In the aftermath of the Russian intervention on behalf of Syrian leader Bashar al-Assad and his government, Moscow has taken an active role in diplomatic efforts to bring the conflict to an end. As time went on following the introduction of Russian military forces, the fortunes of war turned irreversibly in Syria’s favor. Despite temporary setbacks, and a US military response to al-Assad’s use of chemical weapons earlier this year it is safe to assume that when the shooting finally ends in Syria, al-Assad will remain in power. The Syrian conflict is winding down, but without a formal diplomatic compromise involving all parties. This is where the problems begin.
The Syrian Conflict is ripe with players, both combatant and non-combatant. A final compromise cannot come about until all of them have an opportunity to carve a piece of the cake off for themselves. Unfortunately, the sheer number of parties involved assures that the mad dash for a piece of the cake will inevitably dissolve into a fight for the last morsel. The peace process promises to be every bit as difficult and bitter as the conflict itself.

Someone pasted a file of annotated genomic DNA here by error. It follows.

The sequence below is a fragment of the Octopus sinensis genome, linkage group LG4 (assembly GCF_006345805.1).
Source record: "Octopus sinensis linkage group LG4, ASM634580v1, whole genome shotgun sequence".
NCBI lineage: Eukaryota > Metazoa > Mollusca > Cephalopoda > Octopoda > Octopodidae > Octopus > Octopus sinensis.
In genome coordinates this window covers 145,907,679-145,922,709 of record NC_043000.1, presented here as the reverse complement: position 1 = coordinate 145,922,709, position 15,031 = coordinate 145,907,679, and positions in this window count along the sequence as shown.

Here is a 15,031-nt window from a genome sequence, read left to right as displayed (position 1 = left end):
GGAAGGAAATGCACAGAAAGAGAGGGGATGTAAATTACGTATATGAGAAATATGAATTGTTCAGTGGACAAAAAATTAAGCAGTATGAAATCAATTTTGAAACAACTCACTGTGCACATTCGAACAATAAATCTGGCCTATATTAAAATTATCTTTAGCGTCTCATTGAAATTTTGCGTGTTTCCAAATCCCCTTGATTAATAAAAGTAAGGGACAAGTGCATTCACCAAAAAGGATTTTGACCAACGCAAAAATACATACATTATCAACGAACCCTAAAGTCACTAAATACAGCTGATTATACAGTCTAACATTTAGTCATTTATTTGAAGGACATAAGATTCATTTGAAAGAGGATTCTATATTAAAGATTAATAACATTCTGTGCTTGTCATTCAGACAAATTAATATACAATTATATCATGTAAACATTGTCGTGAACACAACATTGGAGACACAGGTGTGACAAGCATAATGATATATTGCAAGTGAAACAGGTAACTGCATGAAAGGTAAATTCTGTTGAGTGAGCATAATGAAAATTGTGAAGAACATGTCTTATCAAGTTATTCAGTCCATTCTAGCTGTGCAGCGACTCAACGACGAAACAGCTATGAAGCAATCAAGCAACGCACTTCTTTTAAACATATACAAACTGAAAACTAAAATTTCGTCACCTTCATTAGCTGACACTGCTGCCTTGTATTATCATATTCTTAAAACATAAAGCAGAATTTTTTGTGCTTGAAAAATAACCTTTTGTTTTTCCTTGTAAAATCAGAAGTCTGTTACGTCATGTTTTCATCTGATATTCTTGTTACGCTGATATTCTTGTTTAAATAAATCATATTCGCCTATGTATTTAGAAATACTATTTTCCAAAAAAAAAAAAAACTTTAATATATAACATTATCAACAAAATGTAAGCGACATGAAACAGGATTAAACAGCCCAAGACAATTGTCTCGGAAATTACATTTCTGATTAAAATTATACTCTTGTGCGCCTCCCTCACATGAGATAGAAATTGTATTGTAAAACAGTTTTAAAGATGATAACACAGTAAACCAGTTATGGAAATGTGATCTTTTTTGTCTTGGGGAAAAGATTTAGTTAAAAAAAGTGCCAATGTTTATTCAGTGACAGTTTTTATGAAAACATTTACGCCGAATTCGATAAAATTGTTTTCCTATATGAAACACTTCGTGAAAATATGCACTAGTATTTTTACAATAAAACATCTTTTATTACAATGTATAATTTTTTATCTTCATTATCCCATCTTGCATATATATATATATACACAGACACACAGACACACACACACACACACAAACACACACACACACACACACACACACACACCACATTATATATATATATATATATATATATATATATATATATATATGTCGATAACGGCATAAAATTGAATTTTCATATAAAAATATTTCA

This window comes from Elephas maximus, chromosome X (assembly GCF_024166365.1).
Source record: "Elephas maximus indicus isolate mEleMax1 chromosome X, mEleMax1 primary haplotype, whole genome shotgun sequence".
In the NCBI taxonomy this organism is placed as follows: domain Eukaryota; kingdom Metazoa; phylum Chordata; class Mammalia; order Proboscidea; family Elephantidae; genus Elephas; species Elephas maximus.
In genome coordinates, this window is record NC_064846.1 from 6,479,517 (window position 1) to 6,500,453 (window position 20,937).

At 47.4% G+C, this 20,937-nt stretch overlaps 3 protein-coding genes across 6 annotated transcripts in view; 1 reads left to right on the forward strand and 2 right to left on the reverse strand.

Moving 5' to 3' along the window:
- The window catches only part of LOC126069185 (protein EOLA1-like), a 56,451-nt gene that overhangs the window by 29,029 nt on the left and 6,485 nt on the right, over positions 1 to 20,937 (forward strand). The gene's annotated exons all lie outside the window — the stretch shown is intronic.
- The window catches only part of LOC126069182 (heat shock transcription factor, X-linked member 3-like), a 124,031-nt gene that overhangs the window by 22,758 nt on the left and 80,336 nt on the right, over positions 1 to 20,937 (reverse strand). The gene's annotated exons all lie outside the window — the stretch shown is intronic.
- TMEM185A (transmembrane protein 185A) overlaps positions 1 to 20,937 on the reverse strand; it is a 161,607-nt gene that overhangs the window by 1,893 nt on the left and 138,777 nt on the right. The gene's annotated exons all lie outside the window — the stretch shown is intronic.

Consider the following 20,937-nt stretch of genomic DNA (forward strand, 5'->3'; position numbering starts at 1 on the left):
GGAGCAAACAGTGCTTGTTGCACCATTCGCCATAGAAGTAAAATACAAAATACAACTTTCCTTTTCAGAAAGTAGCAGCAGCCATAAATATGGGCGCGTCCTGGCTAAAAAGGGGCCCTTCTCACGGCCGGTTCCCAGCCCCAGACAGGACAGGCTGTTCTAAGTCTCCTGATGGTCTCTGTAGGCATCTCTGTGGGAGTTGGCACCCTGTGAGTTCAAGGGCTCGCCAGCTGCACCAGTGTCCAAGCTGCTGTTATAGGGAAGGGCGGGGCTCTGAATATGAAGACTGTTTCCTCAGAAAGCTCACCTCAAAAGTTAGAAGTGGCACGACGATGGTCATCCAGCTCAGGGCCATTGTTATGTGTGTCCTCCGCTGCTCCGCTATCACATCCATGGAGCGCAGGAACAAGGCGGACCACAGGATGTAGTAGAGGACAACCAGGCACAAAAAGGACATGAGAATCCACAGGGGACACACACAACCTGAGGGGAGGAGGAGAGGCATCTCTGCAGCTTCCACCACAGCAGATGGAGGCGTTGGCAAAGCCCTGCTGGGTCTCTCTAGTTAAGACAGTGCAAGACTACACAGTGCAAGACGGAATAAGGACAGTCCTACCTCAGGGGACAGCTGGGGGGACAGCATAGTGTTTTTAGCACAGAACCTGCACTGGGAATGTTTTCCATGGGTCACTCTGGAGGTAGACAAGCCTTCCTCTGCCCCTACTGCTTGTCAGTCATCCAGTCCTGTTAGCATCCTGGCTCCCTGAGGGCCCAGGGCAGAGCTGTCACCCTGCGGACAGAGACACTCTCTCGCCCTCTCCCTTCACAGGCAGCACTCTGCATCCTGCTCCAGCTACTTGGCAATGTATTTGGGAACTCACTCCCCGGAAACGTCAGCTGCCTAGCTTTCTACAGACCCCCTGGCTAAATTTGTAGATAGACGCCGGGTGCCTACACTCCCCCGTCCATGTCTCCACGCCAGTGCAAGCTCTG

Nevertheless, Russia is making a push to begin a fresh round of peace talks later this month in Sochi or possibly on the Russian military base in Latakia, Syria. The conference is being called the “Syrian Congress on National Dialogue” and is expected to discuss reconciliation, political reform and other issues that will be of utmost importance in post-war Syria. The newly proposed Syrian constitution will also be discussed. Anti-Assad rebels and other members of the Syrian Opposition are among the invitees, as are the Kurds. The inclusion of the Kurds has been surprising to many in the region. In all previous UN sponsored peace talks there hasn’t been a visible Kurdish involvement.
Turkey and Iran endorsed the Russian plan yesterday. The Syrian National Council, the primary Western-supported opposition group has denounced the effort as an attempt by Moscow to perform an end run around UN-supported peace talks in Geneva. To be fair, UN peace talks have accomplished little, however Russia’s motives are highly suspect. It is no secret that Moscow wants to redraw Syria, and the region in way that is supports Russia’s overall geopolitical goals.